Few nurses enter the field because they like running used linens down the hall or delivering meals. With these tasks taken care of, human professionals can form stronger bonds with patients and focus on the parts of the job they love.
Robots Scheduling Appointments and Room Usage
While you might see a cleaning robot roaming the halls or stop to tell a joke to a humanoid robot in the pediatric ward, some robots are hard to find. More robots work behind the scenes, using artificial intelligence to improve hospital processes.
“Artificial intelligence is the power of a machine to copy intelligent human behavior,” Nate Wilson, technology specialist and recruiter, writes at ReferralMD. “When machine learning is applied to a task, it can learn how to perform the task and improve its accuracy, output, or speed over time.”
This is crucial in busy emergency rooms or hospitals that are packed with patients. Improved efficiency can save lives and reduce complications, making doctors and patients happier. Wilson lists a few ways AI is used in hospitals, including:
- Smart scheduling with better appointment length estimates and cancellation predictions.
- Estimated needs and uses for medication so hospital pharmacies are better staffed.
- Better predictions for ER usage and time requirements.
- Faster turnover of beds and patient rooms for more efficient use.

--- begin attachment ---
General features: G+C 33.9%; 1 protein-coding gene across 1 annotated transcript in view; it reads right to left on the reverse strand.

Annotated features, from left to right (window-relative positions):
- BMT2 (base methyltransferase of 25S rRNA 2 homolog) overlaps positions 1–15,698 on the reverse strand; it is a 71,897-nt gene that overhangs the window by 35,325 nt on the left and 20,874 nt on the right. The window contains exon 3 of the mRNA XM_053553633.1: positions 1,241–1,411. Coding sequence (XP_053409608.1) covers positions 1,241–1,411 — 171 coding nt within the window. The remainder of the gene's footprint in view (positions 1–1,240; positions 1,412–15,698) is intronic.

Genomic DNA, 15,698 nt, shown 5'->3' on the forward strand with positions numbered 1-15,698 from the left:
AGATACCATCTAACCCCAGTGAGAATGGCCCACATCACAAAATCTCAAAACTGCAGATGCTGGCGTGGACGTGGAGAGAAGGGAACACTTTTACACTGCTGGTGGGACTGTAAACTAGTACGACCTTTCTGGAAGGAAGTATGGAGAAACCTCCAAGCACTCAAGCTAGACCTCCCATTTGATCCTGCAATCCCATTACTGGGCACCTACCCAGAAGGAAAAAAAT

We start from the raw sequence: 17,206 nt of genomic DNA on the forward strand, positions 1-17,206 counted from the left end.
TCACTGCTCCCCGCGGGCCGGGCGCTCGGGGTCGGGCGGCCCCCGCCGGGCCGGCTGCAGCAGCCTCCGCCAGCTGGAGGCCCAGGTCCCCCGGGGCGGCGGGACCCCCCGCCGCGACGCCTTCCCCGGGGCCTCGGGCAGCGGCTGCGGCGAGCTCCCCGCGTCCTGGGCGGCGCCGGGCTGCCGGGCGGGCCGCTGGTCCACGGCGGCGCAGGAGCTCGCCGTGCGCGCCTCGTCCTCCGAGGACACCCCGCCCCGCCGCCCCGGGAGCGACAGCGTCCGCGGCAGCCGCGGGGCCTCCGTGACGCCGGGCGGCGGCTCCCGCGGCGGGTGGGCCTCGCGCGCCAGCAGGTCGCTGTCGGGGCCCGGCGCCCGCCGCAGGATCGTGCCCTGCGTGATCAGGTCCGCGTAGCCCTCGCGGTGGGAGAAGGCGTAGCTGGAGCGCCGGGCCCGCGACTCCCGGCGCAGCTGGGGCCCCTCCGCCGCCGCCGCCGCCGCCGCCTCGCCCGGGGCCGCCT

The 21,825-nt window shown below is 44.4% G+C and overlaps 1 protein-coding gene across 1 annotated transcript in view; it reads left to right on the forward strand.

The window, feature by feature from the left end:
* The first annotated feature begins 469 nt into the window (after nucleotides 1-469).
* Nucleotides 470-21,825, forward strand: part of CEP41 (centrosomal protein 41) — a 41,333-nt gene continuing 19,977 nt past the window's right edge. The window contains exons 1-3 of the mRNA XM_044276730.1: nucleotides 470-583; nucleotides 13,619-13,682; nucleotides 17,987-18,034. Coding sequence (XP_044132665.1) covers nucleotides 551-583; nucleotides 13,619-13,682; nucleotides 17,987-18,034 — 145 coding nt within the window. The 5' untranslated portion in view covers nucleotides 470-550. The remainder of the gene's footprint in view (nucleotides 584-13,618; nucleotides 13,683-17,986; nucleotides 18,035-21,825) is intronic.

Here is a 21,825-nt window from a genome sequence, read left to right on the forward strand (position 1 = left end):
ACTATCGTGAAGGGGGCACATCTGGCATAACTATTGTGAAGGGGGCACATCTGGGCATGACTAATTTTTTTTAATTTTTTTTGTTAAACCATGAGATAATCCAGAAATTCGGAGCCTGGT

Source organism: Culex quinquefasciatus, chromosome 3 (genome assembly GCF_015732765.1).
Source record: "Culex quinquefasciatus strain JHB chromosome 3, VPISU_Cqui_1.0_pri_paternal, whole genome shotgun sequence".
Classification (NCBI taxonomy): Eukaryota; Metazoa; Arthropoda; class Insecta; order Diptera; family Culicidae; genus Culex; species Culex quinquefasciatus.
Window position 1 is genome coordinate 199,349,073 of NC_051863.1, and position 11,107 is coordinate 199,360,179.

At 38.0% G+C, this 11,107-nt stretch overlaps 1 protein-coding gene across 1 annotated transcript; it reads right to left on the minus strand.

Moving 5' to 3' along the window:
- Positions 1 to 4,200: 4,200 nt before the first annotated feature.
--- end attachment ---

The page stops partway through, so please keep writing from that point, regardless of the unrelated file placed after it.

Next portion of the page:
When patients enter and leave hospitals faster, doctors can treat more problems. This makes society healthier and reduces the spread of infection.
Robots on the Janitorial Staff
Robots are also joining the cleaning crews, making the disinfection process smoother and more effective. For example, the Xenex LightStrike Germ-Zapping Robot fights tiny aliens in the form of viruses and other microbial bugs with the help of ultraviolet light. The robot looks like any other cleaning tool, with four wheels and a handle, but it follows the cleaning crew and eliminates any bacteria that traditional methods are unable to reach.
This robot reduces the number of healthcare-associated infections (HAIs) — infections and health complications caused by exposure to germs in the hospital — which reduces patient stays. While a cleaning robot might not sound as exciting as a surgery robot, it’s likely the Xenex LightStrike saves almost as many lives.
Janitorial Robots Free Up Cleaning Time
Thomas Boscher, general manager at Intellibot Robotics, writes that only half of hospital surfaces are properly cleaned. This is why his company worked to develop hospital floor cleaning robots that can navigate around carts, gurneys, and people.
“Previously, employees spent eight hours cleaning the corridors and lobby, covering up to 80 percent of the hospital’s flooring per shift,” he writes. “Now the machines cover these areas, providing the cleaning crew with over 2,900 hours per year to focus on other tasks.”
These cleaning robots are also used to entertain kids in the pediatric ward. One hospital in Hawaii wrapped them in funny faces so it looks like trains or school buses are zooming down the hall.